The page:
Thesis #46 of 95 – The Reformer John Calvin’s description of little children by nature as "odious" and "an abomination to God" opposes the teaching of Christ
Mt18:2-6 Jesus called a little child and set him among them, saying “Truly I say to you, unless you change and become like little children, you will not enter the kingdom of heaven. So whoever will humble himself like this little child is the greatest in the kingdom of heaven. And whoever receives one such little child in My name, receives Me. But whoever causes one of these little ones who believe in Me to sin, it is better for him that a heavy millstone be hung around his neck, and that he be drowned in the depths of the sea.
This thesis refers to a quotation from my one-time hero John Calvin: “All men’s thoughts, inclinations and efforts are corrupt and viscous”, even young infants being “odious and an abomination to God; their very natures being a seed-bed of sin” [Institutes of Christian Religion – Second Book chap. 1 para 8].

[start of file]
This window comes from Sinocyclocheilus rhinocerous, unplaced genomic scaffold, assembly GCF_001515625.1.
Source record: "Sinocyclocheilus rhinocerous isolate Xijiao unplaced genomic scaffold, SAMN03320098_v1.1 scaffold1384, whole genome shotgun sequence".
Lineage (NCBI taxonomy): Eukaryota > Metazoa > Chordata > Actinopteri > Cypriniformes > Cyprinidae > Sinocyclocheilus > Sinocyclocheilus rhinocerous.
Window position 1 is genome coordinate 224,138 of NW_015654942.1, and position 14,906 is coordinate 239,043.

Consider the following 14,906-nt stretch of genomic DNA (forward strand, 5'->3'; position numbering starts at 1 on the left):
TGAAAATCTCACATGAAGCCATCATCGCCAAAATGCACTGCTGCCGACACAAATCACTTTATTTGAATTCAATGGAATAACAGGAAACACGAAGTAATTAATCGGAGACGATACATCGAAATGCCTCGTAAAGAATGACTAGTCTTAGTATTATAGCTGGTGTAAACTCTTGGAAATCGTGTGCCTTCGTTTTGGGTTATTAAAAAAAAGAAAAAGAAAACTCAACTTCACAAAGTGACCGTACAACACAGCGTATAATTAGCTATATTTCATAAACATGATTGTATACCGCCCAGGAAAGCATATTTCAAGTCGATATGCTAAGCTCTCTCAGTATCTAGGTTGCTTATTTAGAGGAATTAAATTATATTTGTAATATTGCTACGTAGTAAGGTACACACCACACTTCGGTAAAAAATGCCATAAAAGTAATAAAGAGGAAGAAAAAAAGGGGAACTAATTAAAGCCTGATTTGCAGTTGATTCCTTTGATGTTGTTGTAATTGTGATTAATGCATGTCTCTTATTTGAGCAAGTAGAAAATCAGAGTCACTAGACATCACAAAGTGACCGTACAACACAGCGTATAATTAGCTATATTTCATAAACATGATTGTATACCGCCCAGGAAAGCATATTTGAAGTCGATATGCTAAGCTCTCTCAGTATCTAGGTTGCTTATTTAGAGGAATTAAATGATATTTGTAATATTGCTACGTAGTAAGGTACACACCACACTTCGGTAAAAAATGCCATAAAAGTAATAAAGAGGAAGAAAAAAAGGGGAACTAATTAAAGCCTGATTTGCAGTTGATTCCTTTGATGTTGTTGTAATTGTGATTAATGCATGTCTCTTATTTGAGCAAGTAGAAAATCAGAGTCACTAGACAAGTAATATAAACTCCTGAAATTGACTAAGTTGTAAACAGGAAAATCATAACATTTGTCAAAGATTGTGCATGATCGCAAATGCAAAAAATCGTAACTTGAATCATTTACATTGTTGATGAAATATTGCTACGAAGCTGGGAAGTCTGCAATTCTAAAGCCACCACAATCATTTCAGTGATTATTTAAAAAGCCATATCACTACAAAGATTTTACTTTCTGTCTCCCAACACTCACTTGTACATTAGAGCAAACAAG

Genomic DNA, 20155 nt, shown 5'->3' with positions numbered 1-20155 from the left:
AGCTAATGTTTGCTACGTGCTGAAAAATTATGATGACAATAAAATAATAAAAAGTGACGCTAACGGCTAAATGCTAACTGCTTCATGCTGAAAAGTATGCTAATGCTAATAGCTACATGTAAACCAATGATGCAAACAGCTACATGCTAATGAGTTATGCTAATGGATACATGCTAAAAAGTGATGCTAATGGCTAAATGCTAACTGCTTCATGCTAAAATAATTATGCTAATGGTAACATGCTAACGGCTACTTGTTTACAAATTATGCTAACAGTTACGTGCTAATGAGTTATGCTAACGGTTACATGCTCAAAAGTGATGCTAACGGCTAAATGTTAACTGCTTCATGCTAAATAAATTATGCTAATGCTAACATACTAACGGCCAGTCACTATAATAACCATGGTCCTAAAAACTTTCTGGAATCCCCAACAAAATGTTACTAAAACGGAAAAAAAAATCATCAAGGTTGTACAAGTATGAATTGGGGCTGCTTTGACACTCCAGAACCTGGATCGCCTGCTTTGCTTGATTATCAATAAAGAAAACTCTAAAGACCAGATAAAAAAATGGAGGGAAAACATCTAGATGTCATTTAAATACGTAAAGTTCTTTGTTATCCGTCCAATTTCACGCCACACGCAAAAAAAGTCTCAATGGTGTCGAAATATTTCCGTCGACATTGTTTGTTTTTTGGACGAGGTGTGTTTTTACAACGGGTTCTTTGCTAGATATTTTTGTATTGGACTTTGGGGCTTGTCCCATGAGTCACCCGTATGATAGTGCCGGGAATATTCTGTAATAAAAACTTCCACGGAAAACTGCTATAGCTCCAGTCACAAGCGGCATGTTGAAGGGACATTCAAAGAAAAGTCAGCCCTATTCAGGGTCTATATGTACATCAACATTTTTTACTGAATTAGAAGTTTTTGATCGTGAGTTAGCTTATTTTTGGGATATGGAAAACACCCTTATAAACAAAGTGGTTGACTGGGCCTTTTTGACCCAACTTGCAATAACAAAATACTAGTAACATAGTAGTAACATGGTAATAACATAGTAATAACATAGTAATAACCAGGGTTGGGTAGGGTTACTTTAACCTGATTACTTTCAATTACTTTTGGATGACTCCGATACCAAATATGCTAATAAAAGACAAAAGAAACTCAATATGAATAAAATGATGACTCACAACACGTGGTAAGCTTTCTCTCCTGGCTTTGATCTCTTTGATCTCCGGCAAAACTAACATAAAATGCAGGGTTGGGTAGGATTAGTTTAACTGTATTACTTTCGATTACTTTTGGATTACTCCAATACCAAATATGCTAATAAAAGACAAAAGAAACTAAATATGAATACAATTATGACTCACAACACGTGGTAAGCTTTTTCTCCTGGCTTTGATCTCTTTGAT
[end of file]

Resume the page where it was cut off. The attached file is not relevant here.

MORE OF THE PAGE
Such sentiments, intrinsic to the doctrine of “total depravity” are piously packaged and presented, claiming to exalt God’s grace whilst “trouncing man’s arrogant determination to in some way contribute to his own salvation”. Yet it is a doctrine that must delight Satan’s heart in view of what it implies about both divine and human nature. That is no doubt why his party has shown such displeasure that the Reformers’ ingenious fabrication is being systematically dismantled by yours truly.
The extent to which Calvin’s perspective on children opposes the teaching of Christ should be evident to anyone with a modicum of understanding of the Gospels. It will be the subject of the next post/thesis – in particular what the Lord was intimating in the passage I have quoted and highlighted from Mt18.
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